EU potential for such market is estimated at € 25
In addition to the private funding, Member
States can also use their allocations under the
European Regional Development Fund (ERDF) to
finance the renovation of public buildings. In
the period 2007 – 2013, 4.4 billion Euro where
available for that purpose.
Which measures are proposed for energy companies?
Energy companies dispose of
important commercial information about the
energy consumption of their clients that could
make them an important actor in the energy
savings market but they do not have stimuli to
do so. To engage these companies, the Commission
proposes that either all
energy distributors or all retail energy sales
companies operating on the Member State's
territory achieve annual energy savings equal to
1.5% of their energy sales volume in the
previous year. In
principle, these are companies delivering gas,
heating oil or electricity.
To achieve these savings the
energy companies concerned would have to work
with the final energy users (e.g. individual
house owners, supermarkets, hospitals) to
implement energy savings. The savings are
counted in absolute terms and thus companies can
still increase their sales.
Each Member State would have
to devise its own scheme that best meets the
national circumstances while following certain
common EU requirements (e.g. same level of
ambition, certification of savings).
In order to allow for
sufficient flexibility, Member Sates have also
the possibility to propose alternative energy
savings mechanisms that lead to the same results
but are not based on obligation on energy
companies. These could, for example, be funding
programmes or voluntary agreements.
If implemented properly and
with a stringent level of ambition, it is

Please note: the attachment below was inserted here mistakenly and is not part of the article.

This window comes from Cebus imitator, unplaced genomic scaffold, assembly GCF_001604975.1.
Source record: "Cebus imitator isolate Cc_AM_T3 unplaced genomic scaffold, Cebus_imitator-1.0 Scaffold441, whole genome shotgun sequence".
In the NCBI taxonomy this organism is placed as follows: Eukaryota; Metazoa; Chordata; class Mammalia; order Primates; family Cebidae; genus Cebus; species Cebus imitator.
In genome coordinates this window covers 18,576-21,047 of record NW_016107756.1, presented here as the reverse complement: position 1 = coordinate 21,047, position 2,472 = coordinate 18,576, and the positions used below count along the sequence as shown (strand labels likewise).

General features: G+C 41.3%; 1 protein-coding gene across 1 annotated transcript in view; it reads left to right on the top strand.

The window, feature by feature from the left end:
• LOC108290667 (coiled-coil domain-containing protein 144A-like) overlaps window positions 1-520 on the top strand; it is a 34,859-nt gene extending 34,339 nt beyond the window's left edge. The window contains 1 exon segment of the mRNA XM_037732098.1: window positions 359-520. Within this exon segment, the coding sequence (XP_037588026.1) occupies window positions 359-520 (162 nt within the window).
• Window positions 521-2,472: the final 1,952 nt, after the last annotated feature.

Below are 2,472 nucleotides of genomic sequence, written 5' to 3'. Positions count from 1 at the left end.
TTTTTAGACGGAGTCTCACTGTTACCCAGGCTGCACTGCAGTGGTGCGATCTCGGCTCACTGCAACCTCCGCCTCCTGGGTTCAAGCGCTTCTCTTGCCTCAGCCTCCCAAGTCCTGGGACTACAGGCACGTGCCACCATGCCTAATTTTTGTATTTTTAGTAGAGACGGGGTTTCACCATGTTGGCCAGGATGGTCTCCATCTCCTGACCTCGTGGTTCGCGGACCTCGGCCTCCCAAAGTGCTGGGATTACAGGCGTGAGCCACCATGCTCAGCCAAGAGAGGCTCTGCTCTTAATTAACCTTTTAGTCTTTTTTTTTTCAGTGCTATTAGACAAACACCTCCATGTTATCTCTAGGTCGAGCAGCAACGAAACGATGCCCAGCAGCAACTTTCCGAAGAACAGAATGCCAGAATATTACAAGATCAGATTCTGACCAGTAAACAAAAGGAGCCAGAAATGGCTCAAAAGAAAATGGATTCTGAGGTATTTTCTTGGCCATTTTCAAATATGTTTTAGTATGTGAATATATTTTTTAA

expected that it will reduce the EU's energy
consumption by 6.4%
in 2020 (or 108 to 118 Mtoe primary energy which
is the current consumption of Poland and
Do such energy efficiency schemes already exist?
There are already positive
experiences from the countries that have
introduced similar obligations, e.g. Denmark,
France, Italy, the UK, and the region of
of the positive outcomes Poland has
recently voted for similar scheme and Malta considers
taking up a saving obligation scheme as well.
So far, reductions of 2.3%
to 5.6% of final energy consumption have been
realized by the energy companies concerned (typically
suppliers or distributors) over the duration of
the various schemes. The most advanced scheme
works with an annual reduction of 1.5% as
foreseen in the Directive. Still the level of
ambition is lower than schemes in other
countries like Australia
or USA (Illinois: 2%, Massachusetts: 2.3% per
year additional through 2020, Vermont: averaging
2% additional per year, Iowa: 1.5% per year
additional, Maryland: 1.5% to 1.8% additional
Who will pay for such schemes?
Depending on the way the
schemes are implemented at national level the
costs are either equally
spread to all consumers or energy services
companies are used and the
upfront investments are recuperated from the
savings on the energy bills over certain period
Are you not imposing to companies unnecessary
obligations? Why not being more market liberal?
No. The approach proposed by
the Commission is a market
based approach as Member
States can decide – as
it has happened in Italy, France, the UK and
Flanders – to certify the savings and make them
allows for the implementation of the savings at
least cost and it has proved very efficient in
mobilizing energy savings improvements. However,
an additional flexibility is foreseen by
allowing that the saving target can be met
through other measures such as voluntary
agreements or funding solutions if the Member
States chooses so.
What are the benefits for the industry?
The Commission proposes that
large companies have
to do regular energy
out in an independent manner.
Member States are also encouraged to develop
incentives for companies that introduce an
energy management system as a systematic
framework for the rational use of energy.Exchange
of best practices in
energy efficiency and projects aimed at building
capacity on energy management are also proposed